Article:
Factor V Activity
Evaluate an isolated prolonged PT or for evaluation when both the aPTT and PT are prolonged and to assess factor V activity level.
Factor V is a large (330 kilodalton) single-chain nonenzymatic cofactor that is synthesized in hepatocytes, megakaryocytes, and endothelial cells. Approximately 20% of the total factor V is carried in the α granules of platelets and is released when platelets are activated. The structure of factor V is similar to that of factor VIII. Factor V’s plasma concentration is 7 mg/mL and half-life is about 15 to 36 hours. Factor V activation occurs by both the extrinsic and intrinsic pathways. Factor V deficiency should be considered when a patient with bleeding history has both extended protime (PT) and activated partial thromboplastin time (aPTT).
Congenital factor V deficiency, sometimes referred to as parahemophilia, is rare (less than one case per million individuals) and is inherited as an autosomal recessive trait. This condition affects both males and females and the prevalence of inherited factor V deficiency is equal in all ethnic groups. Factor V levels are decreased both in plasma and platelets. A syndrome of combined factor V and VIII deficiencies has been described in over 60 families in and around the Mediterranean basin.
Symptoms (homozygotes) can include hematoma formation, postsurgical and postpartum hemorrhage, menorrhagia, hematuria, and umbilical cord hemorrhage.6,9 Factor V plasma activity <30% may result in excessive bleeding following a traumatic event. Unlike individuals with severe hemophilia, patients with factor V levels <1% do not typically develop spontaneous joint hemarthroses.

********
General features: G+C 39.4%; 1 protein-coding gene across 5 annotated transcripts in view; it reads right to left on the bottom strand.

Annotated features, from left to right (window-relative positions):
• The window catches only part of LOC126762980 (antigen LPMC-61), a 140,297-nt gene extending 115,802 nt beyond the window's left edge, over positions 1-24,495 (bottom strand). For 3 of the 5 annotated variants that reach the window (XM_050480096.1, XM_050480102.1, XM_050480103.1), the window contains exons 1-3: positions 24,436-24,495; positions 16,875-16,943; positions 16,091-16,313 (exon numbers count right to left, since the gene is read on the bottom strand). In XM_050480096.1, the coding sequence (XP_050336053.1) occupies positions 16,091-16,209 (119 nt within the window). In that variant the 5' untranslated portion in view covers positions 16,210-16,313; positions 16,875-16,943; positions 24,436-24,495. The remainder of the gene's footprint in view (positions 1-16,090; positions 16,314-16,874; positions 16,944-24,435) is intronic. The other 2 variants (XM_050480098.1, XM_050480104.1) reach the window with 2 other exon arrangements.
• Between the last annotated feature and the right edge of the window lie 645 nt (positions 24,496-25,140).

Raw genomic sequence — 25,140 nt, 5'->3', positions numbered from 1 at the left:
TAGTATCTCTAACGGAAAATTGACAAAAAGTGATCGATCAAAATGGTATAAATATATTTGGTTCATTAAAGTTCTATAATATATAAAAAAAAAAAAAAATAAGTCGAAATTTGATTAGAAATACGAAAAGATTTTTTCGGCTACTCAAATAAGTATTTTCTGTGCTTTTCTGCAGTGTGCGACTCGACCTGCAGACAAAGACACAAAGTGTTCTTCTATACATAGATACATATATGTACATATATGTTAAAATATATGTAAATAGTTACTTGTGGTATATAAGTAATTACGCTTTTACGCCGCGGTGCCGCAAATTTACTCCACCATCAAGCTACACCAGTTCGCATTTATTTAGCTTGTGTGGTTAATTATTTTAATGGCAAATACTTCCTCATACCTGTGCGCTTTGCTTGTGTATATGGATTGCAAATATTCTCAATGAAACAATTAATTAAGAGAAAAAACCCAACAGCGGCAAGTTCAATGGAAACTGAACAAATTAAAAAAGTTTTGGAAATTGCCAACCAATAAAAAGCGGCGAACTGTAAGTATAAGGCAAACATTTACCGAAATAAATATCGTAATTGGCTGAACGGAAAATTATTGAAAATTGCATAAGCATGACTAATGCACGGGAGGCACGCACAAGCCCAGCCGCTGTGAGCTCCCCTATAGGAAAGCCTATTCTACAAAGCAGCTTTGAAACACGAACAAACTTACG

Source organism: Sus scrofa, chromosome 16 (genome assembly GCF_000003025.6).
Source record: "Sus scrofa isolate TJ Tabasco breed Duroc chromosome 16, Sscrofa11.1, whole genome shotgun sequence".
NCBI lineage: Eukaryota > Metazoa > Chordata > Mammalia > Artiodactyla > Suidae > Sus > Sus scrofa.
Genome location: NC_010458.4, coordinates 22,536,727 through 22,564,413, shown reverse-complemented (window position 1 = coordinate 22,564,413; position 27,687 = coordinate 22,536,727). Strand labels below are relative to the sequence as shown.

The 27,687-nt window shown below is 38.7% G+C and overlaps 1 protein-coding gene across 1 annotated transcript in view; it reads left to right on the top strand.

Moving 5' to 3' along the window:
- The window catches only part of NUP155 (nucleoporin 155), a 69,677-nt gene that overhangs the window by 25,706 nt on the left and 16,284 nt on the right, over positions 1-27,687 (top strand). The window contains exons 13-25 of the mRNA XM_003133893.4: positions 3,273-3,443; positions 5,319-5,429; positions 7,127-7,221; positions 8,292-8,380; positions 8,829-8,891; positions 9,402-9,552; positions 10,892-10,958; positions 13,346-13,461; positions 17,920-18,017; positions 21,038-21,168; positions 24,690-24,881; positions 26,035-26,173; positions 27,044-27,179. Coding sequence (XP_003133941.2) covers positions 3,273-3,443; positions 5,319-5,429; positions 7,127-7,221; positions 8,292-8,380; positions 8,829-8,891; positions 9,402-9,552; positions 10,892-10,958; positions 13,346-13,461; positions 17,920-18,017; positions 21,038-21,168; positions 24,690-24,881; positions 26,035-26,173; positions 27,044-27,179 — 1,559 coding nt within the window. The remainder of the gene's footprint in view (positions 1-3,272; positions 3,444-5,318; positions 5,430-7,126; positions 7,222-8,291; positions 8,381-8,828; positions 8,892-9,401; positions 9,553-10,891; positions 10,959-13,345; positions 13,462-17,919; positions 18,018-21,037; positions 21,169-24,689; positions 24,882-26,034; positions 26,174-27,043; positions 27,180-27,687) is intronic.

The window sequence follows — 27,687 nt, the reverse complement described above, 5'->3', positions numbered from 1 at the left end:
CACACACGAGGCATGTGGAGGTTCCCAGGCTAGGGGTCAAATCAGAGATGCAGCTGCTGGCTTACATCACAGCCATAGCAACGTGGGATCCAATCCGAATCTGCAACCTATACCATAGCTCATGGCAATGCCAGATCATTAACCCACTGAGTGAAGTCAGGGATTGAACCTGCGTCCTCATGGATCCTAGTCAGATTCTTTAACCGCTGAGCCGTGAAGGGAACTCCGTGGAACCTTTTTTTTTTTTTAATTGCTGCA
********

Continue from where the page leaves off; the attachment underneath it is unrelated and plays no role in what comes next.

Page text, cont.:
Diminished factor V levels can be seen in liver disease, disseminated intravascular coagulation (DIC) syndromes, and in other consumption coagulopathies.0 Specific factor V inhibitors can occur, especially after surgical procedures that involve multiple exposures to bovine topical thrombin. Postoperative treatment with aminoglycosides and penicillin has also been associated with development of factor V inhibitors. Inhibitors do not typically develop in individuals with factor V deficiency. One study found that elevated factor V activity may be associated with increased risk for myocardial infarction however, a recent consensus conference of the College of American Pathologists on diagnostic issues in thrombophilia did not recommend measurement of factor V levels for the assessment of thrombotic risk.
Blue-top (sodium citrate) tube
Ideally the patient should not be on anticoagulant therapy. Avoid warfarin (Coumadin®) therapy for two weeks prior to the test and heparin, direct Xa, and thrombin inhibitor therapies for about three days prior to testing. Do not draw from an arm with a heparin lock or heparinized catheter.
Blood should be collected in a blue-top tube containing 3.2% buffered sodium citrate.1 Evacuated collection tubes must be filled to completion to ensure a proper blood-to-anticoagulant ratio.2,3 The sample should be mixed immediately by gentle inversion at least six times to ensure adequate mixing of the anticoagulant with the blood. A discard tube is not required prior to collection of coagulation samples unless the sample is collected using a winged (butterfly) collection system. With a winged blood collection set a discard tube should be drawn first to account for the dead space of the tubing and prevent under-filling of the evacuated tube.4,5 When noncitrate tubes are collected for other tests, collect sterile and nonadditive (red-top) tubes prior to citrate (blue-top) tubes. Any tube containing an alternative anticoagulant should be collected after the blue-top tube. Gel-barrier tubes and serum tubes with clot initiators should also be collected after the citrate tubes.
Severe hemolysis; improper labeling; clotted specimen; specimen diluted with IV fluids; samples thawed in transit; improper sample type; sample out of stability